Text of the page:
Neural Representation of the Identities and Expressions of Human Faces

Lead Research Organisation: MRC Centre Cambridge
Department Name: MRC Cognition and Brain Sciences Unit


Abstracts are not currently available in GtR for all funded research. This is normally because the abstract was not required at the time of proposal submission, but may be because it included sensitive information such as personal details.


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Furl N (2012) Dynamic and static facial expressions decoded from motion-sensitive areas in the macaque monkey. in The Journal of neuroscience : the official journal of the Society for Neuroscience

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Furl N (2013) Top-down control of visual responses to fear by the amygdala. in The Journal of neuroscience : the official journal of the Society for Neuroscience

Description The brain is composed, in part, of pathways: connected networks of areas that represent information and perform an important function. The main objective of our ESRC grant was to explore whether there are multiple distinguishable brain pathways responsible for recognition of identities versus recognition of expressions and how these pathways relate to neural representations of facial form and facial motion. We hypothesised that an analysis of brain responses to dynamic videos of facial movements would reveal new insight into this pathway structure in the brain. One of our aims was to use computational models (e.g., dynamic causal modelling, DCM) to test models of pathway structure against our data.
Below I provide brief descriptions of the ESRC-funded studies that use dynamic faces and/or DCM methods to reveal these brain pathways, their facial form and motion representations, and how they can interact together when recognising facial expressions. We have also used connectivity models and methods to learn more about these pathways including (a) "face-blind" individuals, who are less able to recognise faces (developmental prosopagnosics), show deficits in how brain areas are connected, suggesting a facial identity-related pathway has been disrupted in these individuals; (b) brain areas that respond to faces use a characteristic "cross-frequency coupling" pattern to communicate, which may be a signature for the transmission of information in the face recognition pathways. Our grant is also associated with new studies, that remain ongoing and unpublished but are coming soon, and that further explore these topics.

Please note that part of this research was conducted at the MRC Cognition Brain Sciences Unit (CBU) in Cambridge and part of it was performed at Royal Holloway, University of London (RHUL). The work at these institutions derived from one grant project but are listed on ResearchFish as separate grants and so we have reported separate outputs for each. Here, we describe the details of outputs resulting from work at the CBU (ES/I01134X/1). Please see ResearchFish report for ES/I01134X/2 for details of outputs resulting from work conducted at RHUL.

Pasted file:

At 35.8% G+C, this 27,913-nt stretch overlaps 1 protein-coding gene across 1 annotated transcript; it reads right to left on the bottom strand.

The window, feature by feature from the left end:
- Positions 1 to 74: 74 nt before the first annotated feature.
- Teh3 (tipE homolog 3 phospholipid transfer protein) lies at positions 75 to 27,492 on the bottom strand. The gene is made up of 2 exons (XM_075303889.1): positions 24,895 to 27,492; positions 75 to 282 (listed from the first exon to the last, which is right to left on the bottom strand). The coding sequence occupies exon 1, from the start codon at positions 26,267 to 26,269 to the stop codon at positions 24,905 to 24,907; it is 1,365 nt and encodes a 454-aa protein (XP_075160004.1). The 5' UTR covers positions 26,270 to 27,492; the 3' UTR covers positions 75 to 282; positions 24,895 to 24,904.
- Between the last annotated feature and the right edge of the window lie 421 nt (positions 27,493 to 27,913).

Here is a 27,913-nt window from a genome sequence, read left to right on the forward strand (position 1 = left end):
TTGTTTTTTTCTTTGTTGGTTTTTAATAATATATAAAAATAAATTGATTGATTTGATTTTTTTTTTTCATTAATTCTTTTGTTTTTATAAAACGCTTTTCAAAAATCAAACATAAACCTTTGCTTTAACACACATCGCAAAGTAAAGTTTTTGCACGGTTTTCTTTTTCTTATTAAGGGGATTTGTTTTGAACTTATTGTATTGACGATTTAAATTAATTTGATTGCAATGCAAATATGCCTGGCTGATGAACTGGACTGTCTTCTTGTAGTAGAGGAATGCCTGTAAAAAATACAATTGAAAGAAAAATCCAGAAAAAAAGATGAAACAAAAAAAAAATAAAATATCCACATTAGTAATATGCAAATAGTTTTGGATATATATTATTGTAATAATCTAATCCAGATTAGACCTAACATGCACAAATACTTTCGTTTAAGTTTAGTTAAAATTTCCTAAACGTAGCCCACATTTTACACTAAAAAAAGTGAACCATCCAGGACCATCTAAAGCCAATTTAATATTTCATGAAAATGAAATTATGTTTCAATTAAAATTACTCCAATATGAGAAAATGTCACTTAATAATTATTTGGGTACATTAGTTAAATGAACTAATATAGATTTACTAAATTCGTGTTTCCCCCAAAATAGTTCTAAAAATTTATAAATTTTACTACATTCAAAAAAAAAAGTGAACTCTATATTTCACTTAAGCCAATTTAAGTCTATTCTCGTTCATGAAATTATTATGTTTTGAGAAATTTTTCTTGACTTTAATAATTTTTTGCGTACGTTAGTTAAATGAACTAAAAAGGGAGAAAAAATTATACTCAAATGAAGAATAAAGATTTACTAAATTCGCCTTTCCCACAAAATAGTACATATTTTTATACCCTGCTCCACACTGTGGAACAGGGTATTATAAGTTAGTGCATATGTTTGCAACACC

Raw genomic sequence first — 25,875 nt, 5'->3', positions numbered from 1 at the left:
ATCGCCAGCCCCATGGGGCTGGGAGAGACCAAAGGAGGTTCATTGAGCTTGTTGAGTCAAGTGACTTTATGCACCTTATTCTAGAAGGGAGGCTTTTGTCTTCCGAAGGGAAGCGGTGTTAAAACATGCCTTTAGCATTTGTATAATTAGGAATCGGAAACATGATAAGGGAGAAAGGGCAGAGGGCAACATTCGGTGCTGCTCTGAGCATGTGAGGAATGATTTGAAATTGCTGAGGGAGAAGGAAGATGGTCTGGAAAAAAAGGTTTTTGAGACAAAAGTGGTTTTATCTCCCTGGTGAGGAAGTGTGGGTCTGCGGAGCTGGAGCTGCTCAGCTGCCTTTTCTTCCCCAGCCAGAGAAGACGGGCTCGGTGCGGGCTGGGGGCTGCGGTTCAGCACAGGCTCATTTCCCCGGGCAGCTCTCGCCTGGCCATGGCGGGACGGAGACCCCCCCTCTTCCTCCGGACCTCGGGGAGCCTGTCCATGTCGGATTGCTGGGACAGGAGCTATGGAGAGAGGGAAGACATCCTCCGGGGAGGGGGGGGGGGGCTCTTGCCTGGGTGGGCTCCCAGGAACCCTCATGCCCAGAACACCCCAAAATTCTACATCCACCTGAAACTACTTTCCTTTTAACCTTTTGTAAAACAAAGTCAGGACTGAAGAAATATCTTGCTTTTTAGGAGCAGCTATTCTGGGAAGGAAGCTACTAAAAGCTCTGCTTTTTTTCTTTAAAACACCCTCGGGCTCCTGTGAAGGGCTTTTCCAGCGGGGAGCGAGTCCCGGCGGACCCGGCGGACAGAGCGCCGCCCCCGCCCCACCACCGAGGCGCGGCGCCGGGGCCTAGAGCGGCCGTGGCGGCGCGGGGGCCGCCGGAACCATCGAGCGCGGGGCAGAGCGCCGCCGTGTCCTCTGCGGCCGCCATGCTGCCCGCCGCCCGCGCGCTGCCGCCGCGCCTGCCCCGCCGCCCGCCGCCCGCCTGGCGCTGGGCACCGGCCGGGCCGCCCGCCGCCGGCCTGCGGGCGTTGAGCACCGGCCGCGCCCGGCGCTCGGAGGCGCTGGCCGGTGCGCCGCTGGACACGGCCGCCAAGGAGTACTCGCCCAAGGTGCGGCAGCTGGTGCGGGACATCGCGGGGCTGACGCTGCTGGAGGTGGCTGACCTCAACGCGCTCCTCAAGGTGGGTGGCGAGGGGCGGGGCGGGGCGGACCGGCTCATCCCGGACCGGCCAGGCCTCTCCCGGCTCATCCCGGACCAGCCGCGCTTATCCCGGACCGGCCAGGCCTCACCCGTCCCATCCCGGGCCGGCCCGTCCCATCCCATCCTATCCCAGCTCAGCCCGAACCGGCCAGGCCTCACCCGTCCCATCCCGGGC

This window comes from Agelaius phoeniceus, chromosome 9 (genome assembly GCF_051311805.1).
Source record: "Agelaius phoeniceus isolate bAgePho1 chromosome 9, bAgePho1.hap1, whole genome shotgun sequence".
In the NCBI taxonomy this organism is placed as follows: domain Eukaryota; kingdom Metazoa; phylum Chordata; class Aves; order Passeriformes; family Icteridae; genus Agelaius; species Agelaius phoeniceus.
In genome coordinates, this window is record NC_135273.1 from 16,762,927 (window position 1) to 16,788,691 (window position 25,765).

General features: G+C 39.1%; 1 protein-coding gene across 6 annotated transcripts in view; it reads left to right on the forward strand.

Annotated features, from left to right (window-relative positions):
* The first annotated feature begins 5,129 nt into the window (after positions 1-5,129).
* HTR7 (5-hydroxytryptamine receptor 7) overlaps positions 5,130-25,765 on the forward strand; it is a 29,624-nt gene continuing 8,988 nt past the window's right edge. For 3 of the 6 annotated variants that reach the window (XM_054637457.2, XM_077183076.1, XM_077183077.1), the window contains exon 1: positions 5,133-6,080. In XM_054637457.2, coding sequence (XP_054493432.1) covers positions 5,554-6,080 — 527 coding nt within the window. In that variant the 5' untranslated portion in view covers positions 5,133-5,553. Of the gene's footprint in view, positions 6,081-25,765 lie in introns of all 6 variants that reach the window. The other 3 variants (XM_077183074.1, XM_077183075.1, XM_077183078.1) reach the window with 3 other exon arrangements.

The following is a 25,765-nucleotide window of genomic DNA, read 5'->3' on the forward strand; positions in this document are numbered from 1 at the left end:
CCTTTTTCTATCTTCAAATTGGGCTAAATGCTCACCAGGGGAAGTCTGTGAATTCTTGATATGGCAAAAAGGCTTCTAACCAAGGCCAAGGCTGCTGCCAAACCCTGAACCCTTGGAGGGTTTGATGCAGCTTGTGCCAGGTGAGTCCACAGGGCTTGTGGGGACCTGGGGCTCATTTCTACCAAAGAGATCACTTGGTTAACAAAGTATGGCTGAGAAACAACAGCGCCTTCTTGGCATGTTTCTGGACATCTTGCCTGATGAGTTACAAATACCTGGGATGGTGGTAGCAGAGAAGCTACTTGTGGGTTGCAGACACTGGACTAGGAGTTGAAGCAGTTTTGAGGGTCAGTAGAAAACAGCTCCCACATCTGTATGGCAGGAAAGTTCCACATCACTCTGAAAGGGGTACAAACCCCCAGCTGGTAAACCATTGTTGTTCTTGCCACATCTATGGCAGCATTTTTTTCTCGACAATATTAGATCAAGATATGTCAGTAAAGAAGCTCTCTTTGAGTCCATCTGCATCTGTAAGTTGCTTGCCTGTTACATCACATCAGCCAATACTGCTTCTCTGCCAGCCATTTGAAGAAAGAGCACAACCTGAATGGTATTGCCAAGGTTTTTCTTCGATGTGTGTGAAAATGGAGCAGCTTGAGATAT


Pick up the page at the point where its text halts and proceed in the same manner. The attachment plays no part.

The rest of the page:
(1) The first output that we published was an analysis of existing macaque functional magnetic resonance imaging data (fMRI, a type of brain imaging that creates detailed maps of brain responses to stimuli, such as faces). Using special statistical methods known as multivariate decoding, we found evidence for facial expression representations in brain areas that ordinarily respond to motion. This paper suggests an important role for motion-sensitive brain areas in recognition of both dynamic and static facial expressions.

Furl N*, Hadj-Bouziane F*, Liu N, Averbeck BB, Ungerleider LG. 2012. Dynamic and static facial expressions decoded from motion-sensitive areas in the macaque monkey. J Neurosci 32:15953-62. *co-first authors

(2) The second output that we published is also an analysis of a previously existing dataset. These data come from magnetoencephalography (MEG). MEG allows us to track brain responses very quickly so that we can analyse the frequency with which they increase and decrease in activity at the millisecond level (neural oscillations). Using DCM as a connectivity modelling technique, we discovered a characteristic frequency signature that areas responding to faces use to communicate with each other. This finding of a fundamental mechanism could aide future research that wishes to track how the different face recognition pathways transfer information.